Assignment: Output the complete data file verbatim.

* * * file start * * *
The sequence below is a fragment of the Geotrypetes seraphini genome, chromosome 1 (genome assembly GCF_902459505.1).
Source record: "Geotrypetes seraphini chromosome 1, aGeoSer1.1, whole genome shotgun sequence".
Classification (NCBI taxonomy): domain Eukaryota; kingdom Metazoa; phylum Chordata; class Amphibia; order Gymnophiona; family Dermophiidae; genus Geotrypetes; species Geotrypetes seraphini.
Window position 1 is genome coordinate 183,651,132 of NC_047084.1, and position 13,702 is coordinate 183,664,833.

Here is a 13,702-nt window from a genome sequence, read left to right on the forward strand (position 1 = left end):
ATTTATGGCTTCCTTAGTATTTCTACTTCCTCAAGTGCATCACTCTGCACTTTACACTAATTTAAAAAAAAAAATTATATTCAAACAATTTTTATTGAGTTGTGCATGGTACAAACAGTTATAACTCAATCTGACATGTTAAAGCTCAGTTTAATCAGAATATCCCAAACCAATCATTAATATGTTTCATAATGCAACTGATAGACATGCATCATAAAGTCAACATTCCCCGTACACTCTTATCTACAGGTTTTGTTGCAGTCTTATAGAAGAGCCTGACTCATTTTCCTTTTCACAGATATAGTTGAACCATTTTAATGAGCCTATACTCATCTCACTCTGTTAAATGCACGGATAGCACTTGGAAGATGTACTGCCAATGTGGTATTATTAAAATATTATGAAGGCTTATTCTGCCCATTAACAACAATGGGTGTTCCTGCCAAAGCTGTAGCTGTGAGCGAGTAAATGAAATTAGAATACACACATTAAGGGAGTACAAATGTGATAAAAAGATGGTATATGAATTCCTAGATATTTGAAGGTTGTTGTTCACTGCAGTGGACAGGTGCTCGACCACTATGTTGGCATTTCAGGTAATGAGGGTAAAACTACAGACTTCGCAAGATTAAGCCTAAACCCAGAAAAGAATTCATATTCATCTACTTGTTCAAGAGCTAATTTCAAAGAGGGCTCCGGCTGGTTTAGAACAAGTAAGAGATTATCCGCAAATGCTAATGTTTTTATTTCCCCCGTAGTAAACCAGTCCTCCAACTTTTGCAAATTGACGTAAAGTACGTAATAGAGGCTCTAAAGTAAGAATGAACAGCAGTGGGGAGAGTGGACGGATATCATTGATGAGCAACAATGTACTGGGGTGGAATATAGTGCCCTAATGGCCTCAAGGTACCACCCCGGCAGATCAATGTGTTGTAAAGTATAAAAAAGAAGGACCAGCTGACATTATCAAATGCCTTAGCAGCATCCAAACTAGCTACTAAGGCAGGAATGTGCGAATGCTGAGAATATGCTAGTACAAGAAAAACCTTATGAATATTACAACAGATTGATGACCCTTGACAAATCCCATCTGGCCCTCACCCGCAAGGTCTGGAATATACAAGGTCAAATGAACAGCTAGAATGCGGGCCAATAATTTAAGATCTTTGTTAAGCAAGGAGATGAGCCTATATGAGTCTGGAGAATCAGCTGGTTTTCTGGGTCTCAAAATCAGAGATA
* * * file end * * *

The sequence below is a fragment of the Geotrypetes seraphini genome, chromosome 1 (genome assembly GCF_902459505.1).
Source record: "Geotrypetes seraphini chromosome 1, aGeoSer1.1, whole genome shotgun sequence".
Classification (NCBI taxonomy): domain Eukaryota; kingdom Metazoa; phylum Chordata; class Amphibia; order Gymnophiona; family Dermophiidae; genus Geotrypetes; species Geotrypetes seraphini.
Window position 1 is genome coordinate 183,651,132 of NC_047084.1, and position 13,702 is coordinate 183,664,833.

Here is a 13,702-nt window from a genome sequence, read left to right on the forward strand (position 1 = left end):
ATTTATGGCTTCCTTAGTATTTCTACTTCCTCAAGTGCATCACTCTGCACTTTACACTAATTTAAAAAAAAAAATTATATTCAAACAATTTTTATTGAGTTGTGCATGGTACAAACAGTTATAACTCAATCTGACATGTTAAAGCTCAGTTTAATCAGAATATCCCAAACCAATCATTAATATGTTTCATAATGCAACTGATAGACATGCATCATAAAGTCAACATTCCCCGTACACTCTTATCTACAGGTTTTGTTGCAGTCTTATAGAAGAGCCTGACTCATTTTCCTTTTCACAGATATAGTTGAACCATTTTAATGAGCCTATACTCATCTCACTCTGTTAAATGCACGGATAGCACTTGGAAGATGTACTGCCAATGTGGTATTATTAAAATATTATGAAGGCTTATTCTGCCCATTAACAACAATGGGTGTTCCTGCCAAAGCTGTAGCTGTGAGCGAGTAAATGAAATTAGAATACACACATTAAGGGAGTACAAATGTGATAAAAAGATGGTATATGAATTCCTAGATATTTGAAGGTTGTTGTTCACTGCAGTGGACAGGTGCTCGACCACTATGTTGGCATTTCAGGTAATGAGGGTAAAACTACAGACTTCGCAAGATTAAGCCTAAACCCAGAAAAGAATTCATATTCATCTACTTGTTCAAGAGCTAATTTCAAAGAGGGCTCCGGCTGGTTTAGAACAAGTAAGAGATTATCCGCAAATGCTAATGTTTTTATTTCCCCCGTAGTAAACCAGTCCTCCAACTTTTGCAAATTGACGTAAAGTACGTAATAGAGGCTCTAAAGTAAGAATGAACAGCAGTGGGGAGAGTGGACGGATATCATTGATGAGCAACAATGTACTGGGGTGGAATATAGTGCCCTAATGGCCTCAAGGTACCACCCCGGCAGATCAATGTGTTGTAAAGTATAAAAAAGAAGGACCAGCTGACATTATCAAATGCCTTAGCAGCATCCAAACTAGCTACTAAGGCAGGAATGTGCGAATGCTGAGAATATGCTAGTACAAGAAAAACCTTATGAATATTACAACAGATTGATGACCCTTGACAAATCCCATCTGGCCCTCACCCGCAAGGTCTGGAATATACAAGGTCAAATGAACAGCTAGAATGCGGGCCAATAATTTAAGATCTTTGTTAAGCAAGGAGATGAGCCTATATGAGTCTGGAGAATCAGCTGGTTTTCTGGGTCTCAAAATCAGAGATA